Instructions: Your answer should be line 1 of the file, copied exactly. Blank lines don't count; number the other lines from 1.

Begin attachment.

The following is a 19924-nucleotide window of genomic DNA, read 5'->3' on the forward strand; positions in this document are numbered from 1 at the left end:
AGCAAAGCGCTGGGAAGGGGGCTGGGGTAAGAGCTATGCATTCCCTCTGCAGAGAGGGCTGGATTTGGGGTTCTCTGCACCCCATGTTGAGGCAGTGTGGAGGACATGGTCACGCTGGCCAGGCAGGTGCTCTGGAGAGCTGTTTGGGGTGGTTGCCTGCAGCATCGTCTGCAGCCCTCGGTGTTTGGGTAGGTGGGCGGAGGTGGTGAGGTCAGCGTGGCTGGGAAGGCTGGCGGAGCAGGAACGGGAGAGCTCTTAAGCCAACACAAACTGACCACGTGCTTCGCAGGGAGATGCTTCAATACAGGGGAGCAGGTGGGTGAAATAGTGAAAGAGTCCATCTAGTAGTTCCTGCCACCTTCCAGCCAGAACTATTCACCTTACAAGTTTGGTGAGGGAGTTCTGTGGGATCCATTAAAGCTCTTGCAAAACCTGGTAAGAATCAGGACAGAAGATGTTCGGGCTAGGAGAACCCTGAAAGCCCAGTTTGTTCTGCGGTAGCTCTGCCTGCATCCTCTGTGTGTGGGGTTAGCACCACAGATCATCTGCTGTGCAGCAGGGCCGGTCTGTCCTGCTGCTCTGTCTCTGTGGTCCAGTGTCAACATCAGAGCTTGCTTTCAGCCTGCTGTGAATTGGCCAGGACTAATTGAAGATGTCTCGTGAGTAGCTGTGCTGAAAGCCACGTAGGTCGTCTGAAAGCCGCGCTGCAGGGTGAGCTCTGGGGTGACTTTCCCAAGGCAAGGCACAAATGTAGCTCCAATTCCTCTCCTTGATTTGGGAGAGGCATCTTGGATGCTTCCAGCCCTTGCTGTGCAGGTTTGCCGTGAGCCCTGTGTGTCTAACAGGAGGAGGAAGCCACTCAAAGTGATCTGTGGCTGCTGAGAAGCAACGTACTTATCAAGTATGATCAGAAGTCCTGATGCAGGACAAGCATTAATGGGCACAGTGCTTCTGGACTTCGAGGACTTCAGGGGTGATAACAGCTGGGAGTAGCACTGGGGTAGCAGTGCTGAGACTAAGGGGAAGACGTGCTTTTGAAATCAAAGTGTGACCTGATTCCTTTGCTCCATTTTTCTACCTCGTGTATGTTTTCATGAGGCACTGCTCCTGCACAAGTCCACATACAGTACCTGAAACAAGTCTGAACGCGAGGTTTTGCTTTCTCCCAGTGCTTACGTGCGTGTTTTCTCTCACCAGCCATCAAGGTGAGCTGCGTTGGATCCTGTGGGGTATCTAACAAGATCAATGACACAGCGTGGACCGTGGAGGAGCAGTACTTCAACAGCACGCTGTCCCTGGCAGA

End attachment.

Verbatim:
The following is a 19924-nucleotide window of genomic DNA, read 5'->3' on the forward strand; positions in this document are numbered from 1 at the left end: